Home Research History of Coaching Neurosocial Dynamics: Toward a Unique and Cohesive Discipline for Organizational Coaching

Neurosocial Dynamics: Toward a Unique and Cohesive Discipline for Organizational Coaching

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Rock and Page (2009) called this set of ideas the “mechanistic paradigm.” It took its name from discoveries in physics. Rock and Page draw on the study of systems for the name of the new paradigm: “systemic.”

Application of the term “paradigm” to modern scientific thought is credited to Thomas Kuhn (1962). According to Kuhn, a paradigm is a mental model or a set of beliefs through which we view the world. The paradigm referred to as “mechanistic” was employed in Western European and later in North American thinking from the time of Isaac Newton in the 17’h century to the mid-20th century, although it has gone through various stages during that time This paradigm  is referred to in many other ways: classical or Newtonian mechanics, modern, rational, logical positivist, industrial, capitalist. In general, mechanism assumes that objective truth is the goal of inquiry, that understanding results from studying the bits and pieces that constitute phenomena, and that causes lead in only one direction to determine effects. Mechanism also assumes a universe that is rather like a clock. The existence and behavior of all its elements can be perfectly understood if only we can identify the causes that happened just before the moment we are trying to understand. We can understand those prior causes by identifying what determined them–and on and on back to the beginning of time. As discussed above, the hegemony of this paradigm has been eroded over the 20’h century in all the fields that have contributed to coaching, as well as in many others.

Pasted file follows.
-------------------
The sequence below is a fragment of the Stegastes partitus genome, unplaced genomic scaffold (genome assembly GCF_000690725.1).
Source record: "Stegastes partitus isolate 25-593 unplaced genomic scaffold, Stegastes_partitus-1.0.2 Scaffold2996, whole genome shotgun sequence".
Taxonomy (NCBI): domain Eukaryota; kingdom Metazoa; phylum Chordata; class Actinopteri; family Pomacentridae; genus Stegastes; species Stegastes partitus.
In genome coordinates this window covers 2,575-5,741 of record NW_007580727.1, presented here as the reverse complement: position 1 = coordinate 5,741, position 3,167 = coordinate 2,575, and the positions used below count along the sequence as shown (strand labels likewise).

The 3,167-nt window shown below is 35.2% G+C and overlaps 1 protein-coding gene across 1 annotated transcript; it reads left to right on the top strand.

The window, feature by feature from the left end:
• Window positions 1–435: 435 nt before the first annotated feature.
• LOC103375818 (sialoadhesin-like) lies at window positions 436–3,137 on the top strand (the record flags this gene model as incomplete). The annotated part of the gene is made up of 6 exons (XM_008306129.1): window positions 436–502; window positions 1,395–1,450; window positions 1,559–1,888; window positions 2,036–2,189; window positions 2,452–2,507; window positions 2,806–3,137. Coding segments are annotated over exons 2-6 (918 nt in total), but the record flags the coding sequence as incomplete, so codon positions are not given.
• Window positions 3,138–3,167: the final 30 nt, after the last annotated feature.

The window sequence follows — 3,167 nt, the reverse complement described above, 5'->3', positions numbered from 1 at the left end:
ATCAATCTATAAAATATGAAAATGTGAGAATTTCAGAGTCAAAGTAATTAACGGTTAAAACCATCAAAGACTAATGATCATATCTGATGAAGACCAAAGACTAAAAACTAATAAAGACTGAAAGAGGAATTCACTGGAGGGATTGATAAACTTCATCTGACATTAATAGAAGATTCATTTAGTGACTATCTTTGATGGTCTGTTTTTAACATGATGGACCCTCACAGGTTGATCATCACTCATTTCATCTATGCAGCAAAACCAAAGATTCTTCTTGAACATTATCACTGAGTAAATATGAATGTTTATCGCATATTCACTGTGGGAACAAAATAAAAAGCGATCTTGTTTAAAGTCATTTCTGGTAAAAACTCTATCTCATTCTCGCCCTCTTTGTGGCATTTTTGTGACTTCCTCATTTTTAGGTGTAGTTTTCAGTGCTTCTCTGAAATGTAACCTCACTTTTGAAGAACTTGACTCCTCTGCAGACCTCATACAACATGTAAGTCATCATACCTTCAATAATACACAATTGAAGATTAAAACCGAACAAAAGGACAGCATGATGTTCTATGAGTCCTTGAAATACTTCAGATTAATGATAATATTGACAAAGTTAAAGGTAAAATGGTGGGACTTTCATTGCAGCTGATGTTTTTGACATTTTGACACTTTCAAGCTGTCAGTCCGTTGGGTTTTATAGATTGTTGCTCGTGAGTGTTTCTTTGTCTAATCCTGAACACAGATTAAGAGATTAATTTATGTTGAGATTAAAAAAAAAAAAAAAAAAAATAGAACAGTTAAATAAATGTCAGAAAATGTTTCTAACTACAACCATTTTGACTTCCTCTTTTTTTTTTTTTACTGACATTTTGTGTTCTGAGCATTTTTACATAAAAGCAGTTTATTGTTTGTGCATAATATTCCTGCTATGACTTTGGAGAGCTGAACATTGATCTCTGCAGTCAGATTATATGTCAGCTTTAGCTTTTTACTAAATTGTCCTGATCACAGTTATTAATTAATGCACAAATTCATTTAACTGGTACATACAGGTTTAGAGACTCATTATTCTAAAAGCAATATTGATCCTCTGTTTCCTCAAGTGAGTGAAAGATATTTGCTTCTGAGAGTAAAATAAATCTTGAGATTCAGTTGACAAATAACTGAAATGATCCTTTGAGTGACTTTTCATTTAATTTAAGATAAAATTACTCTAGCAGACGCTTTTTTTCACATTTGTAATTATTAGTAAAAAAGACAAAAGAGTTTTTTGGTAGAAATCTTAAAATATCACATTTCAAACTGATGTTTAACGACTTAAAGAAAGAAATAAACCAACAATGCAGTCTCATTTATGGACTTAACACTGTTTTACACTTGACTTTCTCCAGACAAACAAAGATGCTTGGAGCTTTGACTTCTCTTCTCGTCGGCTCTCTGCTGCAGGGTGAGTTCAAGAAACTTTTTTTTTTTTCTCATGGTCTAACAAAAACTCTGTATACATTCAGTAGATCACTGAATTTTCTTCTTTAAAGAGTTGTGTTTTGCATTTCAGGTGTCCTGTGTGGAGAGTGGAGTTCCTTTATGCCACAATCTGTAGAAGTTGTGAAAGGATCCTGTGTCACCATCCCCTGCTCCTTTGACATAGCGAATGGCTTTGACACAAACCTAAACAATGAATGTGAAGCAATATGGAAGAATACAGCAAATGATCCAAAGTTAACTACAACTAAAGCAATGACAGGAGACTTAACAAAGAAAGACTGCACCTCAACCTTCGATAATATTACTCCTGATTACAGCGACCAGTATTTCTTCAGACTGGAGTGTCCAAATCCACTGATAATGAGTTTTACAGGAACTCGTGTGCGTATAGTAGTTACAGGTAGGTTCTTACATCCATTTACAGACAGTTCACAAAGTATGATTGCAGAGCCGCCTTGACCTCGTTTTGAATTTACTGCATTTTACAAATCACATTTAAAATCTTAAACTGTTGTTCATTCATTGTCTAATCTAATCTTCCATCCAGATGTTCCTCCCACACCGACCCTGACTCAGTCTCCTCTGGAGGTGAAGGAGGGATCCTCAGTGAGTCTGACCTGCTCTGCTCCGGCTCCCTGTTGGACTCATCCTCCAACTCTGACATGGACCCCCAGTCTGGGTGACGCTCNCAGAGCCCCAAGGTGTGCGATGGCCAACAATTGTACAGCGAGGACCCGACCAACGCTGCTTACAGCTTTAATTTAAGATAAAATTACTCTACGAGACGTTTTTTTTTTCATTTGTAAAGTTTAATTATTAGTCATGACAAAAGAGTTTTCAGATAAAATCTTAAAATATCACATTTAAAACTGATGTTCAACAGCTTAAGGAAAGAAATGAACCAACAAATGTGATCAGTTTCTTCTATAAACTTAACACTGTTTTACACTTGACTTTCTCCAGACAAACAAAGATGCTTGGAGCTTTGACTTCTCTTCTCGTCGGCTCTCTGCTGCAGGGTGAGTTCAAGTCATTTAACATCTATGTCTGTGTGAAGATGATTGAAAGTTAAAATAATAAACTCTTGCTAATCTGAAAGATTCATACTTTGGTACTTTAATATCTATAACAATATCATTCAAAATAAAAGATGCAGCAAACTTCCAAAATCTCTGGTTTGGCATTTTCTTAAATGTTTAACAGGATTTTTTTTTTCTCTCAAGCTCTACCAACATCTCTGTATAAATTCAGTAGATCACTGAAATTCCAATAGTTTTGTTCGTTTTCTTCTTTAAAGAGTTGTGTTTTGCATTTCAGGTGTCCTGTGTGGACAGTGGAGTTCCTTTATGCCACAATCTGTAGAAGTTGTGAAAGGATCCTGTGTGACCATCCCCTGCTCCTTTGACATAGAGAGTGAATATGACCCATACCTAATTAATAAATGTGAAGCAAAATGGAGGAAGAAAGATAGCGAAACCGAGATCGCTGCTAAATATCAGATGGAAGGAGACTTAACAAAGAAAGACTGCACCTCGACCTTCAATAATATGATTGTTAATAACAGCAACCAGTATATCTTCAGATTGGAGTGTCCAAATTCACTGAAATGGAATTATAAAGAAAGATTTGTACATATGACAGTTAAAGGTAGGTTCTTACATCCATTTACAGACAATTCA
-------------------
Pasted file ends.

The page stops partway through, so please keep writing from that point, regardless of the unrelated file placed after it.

Kuhn (1962) defined a paradigm shift as a discontinuous and sometimes radical change in assumptions. Before his book appeared, scientific progress was commonly thought to consist of small discoveries accumulating to form larger, more significant explanatory theories. Kuhn disagreed that this was the only way progress happened in science. He argued that some discoveries are revolutionary and cause giant leaps forward. For example, Galileo’s claim that the earth was round shook the very foundation of how questions are formulated and answered. This was a major paradigm shift in human history.

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